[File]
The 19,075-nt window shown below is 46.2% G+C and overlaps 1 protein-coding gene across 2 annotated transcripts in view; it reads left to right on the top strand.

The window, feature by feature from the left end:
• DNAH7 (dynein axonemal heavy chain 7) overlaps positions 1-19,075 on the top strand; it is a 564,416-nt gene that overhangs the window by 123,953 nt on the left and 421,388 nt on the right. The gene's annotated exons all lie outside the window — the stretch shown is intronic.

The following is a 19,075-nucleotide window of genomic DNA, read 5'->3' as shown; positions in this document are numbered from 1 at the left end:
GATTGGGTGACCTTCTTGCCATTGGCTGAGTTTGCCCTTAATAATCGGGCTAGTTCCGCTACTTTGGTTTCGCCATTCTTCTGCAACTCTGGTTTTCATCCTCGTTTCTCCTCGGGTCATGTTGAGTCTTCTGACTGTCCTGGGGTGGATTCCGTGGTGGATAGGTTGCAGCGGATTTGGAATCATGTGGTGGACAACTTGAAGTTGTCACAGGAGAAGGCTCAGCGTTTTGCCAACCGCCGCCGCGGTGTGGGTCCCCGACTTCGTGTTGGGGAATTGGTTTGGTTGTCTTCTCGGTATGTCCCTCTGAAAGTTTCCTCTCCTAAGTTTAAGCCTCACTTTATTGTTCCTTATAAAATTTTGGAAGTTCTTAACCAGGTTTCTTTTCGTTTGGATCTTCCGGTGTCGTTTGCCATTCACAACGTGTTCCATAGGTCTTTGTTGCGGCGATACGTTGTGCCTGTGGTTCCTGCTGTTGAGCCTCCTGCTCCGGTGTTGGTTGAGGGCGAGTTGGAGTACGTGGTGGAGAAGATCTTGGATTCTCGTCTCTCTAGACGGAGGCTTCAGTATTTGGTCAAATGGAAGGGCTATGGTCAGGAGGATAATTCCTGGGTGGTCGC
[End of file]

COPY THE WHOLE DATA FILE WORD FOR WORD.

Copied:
The 19,075-nt window shown below is 46.2% G+C and overlaps 1 protein-coding gene across 2 annotated transcripts in view; it reads left to right on the top strand.

The window, feature by feature from the left end:
• DNAH7 (dynein axonemal heavy chain 7) overlaps positions 1-19,075 on the top strand; it is a 564,416-nt gene that overhangs the window by 123,953 nt on the left and 421,388 nt on the right. The gene's annotated exons all lie outside the window — the stretch shown is intronic.

The following is a 19,075-nucleotide window of genomic DNA, read 5'->3' as shown; positions in this document are numbered from 1 at the left end:
GATTGGGTGACCTTCTTGCCATTGGCTGAGTTTGCCCTTAATAATCGGGCTAGTTCCGCTACTTTGGTTTCGCCATTCTTCTGCAACTCTGGTTTTCATCCTCGTTTCTCCTCGGGTCATGTTGAGTCTTCTGACTGTCCTGGGGTGGATTCCGTGGTGGATAGGTTGCAGCGGATTTGGAATCATGTGGTGGACAACTTGAAGTTGTCACAGGAGAAGGCTCAGCGTTTTGCCAACCGCCGCCGCGGTGTGGGTCCCCGACTTCGTGTTGGGGAATTGGTTTGGTTGTCTTCTCGGTATGTCCCTCTGAAAGTTTCCTCTCCTAAGTTTAAGCCTCACTTTATTGTTCCTTATAAAATTTTGGAAGTTCTTAACCAGGTTTCTTTTCGTTTGGATCTTCCGGTGTCGTTTGCCATTCACAACGTGTTCCATAGGTCTTTGTTGCGGCGATACGTTGTGCCTGTGGTTCCTGCTGTTGAGCCTCCTGCTCCGGTGTTGGTTGAGGGCGAGTTGGAGTACGTGGTGGAGAAGATCTTGGATTCTCGTCTCTCTAGACGGAGGCTTCAGTATTTGGTCAAATGGAAGGGCTATGGTCAGGAGGATAATTCCTGGGTGGTCGC